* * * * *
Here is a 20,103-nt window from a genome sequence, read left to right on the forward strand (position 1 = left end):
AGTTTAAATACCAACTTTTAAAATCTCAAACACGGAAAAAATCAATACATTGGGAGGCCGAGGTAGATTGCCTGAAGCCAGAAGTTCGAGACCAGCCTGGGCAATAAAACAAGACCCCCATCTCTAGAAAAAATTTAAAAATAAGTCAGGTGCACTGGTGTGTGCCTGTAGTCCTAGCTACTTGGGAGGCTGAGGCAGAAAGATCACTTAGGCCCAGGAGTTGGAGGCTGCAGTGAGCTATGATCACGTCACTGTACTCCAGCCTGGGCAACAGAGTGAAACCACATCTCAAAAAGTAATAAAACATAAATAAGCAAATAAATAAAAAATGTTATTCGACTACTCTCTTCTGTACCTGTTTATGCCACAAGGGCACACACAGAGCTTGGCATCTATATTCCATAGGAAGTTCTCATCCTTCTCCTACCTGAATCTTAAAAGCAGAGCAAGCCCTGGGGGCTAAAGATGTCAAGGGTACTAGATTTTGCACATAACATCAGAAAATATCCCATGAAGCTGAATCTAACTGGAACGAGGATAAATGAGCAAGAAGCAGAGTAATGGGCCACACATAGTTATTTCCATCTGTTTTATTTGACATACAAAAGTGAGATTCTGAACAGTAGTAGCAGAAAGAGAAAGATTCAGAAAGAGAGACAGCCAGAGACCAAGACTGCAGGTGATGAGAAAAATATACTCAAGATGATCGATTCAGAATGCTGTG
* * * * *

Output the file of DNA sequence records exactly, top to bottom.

Here is a 20,103-nt window from a genome sequence, read left to right on the forward strand (position 1 = left end):
AGTTTAAATACCAACTTTTAAAATCTCAAACACGGAAAAAATCAATACATTGGGAGGCCGAGGTAGATTGCCTGAAGCCAGAAGTTCGAGACCAGCCTGGGCAATAAAACAAGACCCCCATCTCTAGAAAAAATTTAAAAATAAGTCAGGTGCACTGGTGTGTGCCTGTAGTCCTAGCTACTTGGGAGGCTGAGGCAGAAAGATCACTTAGGCCCAGGAGTTGGAGGCTGCAGTGAGCTATGATCACGTCACTGTACTCCAGCCTGGGCAACAGAGTGAAACCACATCTCAAAAAGTAATAAAACATAAATAAGCAAATAAATAAAAAATGTTATTCGACTACTCTCTTCTGTACCTGTTTATGCCACAAGGGCACACACAGAGCTTGGCATCTATATTCCATAGGAAGTTCTCATCCTTCTCCTACCTGAATCTTAAAAGCAGAGCAAGCCCTGGGGGCTAAAGATGTCAAGGGTACTAGATTTTGCACATAACATCAGAAAATATCCCATGAAGCTGAATCTAACTGGAACGAGGATAAATGAGCAAGAAGCAGAGTAATGGGCCACACATAGTTATTTCCATCTGTTTTATTTGACATACAAAAGTGAGATTCTGAACAGTAGTAGCAGAAAGAGAAAGATTCAGAAAGAGAGACAGCCAGAGACCAAGACTGCAGGTGATGAGAAAAATATACTCAAGATGATCGATTCAGAATGCTGTG